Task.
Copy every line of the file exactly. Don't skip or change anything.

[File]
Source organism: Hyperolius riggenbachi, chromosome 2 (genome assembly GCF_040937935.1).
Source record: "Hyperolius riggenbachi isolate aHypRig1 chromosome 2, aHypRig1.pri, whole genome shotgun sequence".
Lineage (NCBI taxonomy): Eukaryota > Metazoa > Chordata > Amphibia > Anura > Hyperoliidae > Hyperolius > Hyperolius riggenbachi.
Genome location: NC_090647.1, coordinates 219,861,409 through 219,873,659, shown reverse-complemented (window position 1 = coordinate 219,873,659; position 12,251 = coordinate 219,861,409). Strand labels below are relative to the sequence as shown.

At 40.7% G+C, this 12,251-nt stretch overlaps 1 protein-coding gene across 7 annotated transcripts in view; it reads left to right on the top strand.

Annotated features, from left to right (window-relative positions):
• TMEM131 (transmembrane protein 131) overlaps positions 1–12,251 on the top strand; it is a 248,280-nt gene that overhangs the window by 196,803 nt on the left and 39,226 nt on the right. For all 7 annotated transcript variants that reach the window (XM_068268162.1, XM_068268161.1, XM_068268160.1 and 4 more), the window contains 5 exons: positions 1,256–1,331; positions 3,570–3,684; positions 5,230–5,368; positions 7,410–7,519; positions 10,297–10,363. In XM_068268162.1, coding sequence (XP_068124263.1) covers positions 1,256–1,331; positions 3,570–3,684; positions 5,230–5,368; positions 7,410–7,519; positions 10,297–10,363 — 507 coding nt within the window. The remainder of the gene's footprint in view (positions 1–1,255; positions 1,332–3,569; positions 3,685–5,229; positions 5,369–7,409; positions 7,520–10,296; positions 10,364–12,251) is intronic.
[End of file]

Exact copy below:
Source organism: Hyperolius riggenbachi, chromosome 2 (genome assembly GCF_040937935.1).
Source record: "Hyperolius riggenbachi isolate aHypRig1 chromosome 2, aHypRig1.pri, whole genome shotgun sequence".
Lineage (NCBI taxonomy): Eukaryota > Metazoa > Chordata > Amphibia > Anura > Hyperoliidae > Hyperolius > Hyperolius riggenbachi.
Genome location: NC_090647.1, coordinates 219,861,409 through 219,873,659, shown reverse-complemented (window position 1 = coordinate 219,873,659; position 12,251 = coordinate 219,861,409). Strand labels below are relative to the sequence as shown.

At 40.7% G+C, this 12,251-nt stretch overlaps 1 protein-coding gene across 7 annotated transcripts in view; it reads left to right on the top strand.

Annotated features, from left to right (window-relative positions):
• TMEM131 (transmembrane protein 131) overlaps positions 1–12,251 on the top strand; it is a 248,280-nt gene that overhangs the window by 196,803 nt on the left and 39,226 nt on the right. For all 7 annotated transcript variants that reach the window (XM_068268162.1, XM_068268161.1, XM_068268160.1 and 4 more), the window contains 5 exons: positions 1,256–1,331; positions 3,570–3,684; positions 5,230–5,368; positions 7,410–7,519; positions 10,297–10,363. In XM_068268162.1, coding sequence (XP_068124263.1) covers positions 1,256–1,331; positions 3,570–3,684; positions 5,230–5,368; positions 7,410–7,519; positions 10,297–10,363 — 507 coding nt within the window. The remainder of the gene's footprint in view (positions 1–1,255; positions 1,332–3,569; positions 3,685–5,229; positions 5,369–7,409; positions 7,520–10,296; positions 10,364–12,251) is intronic.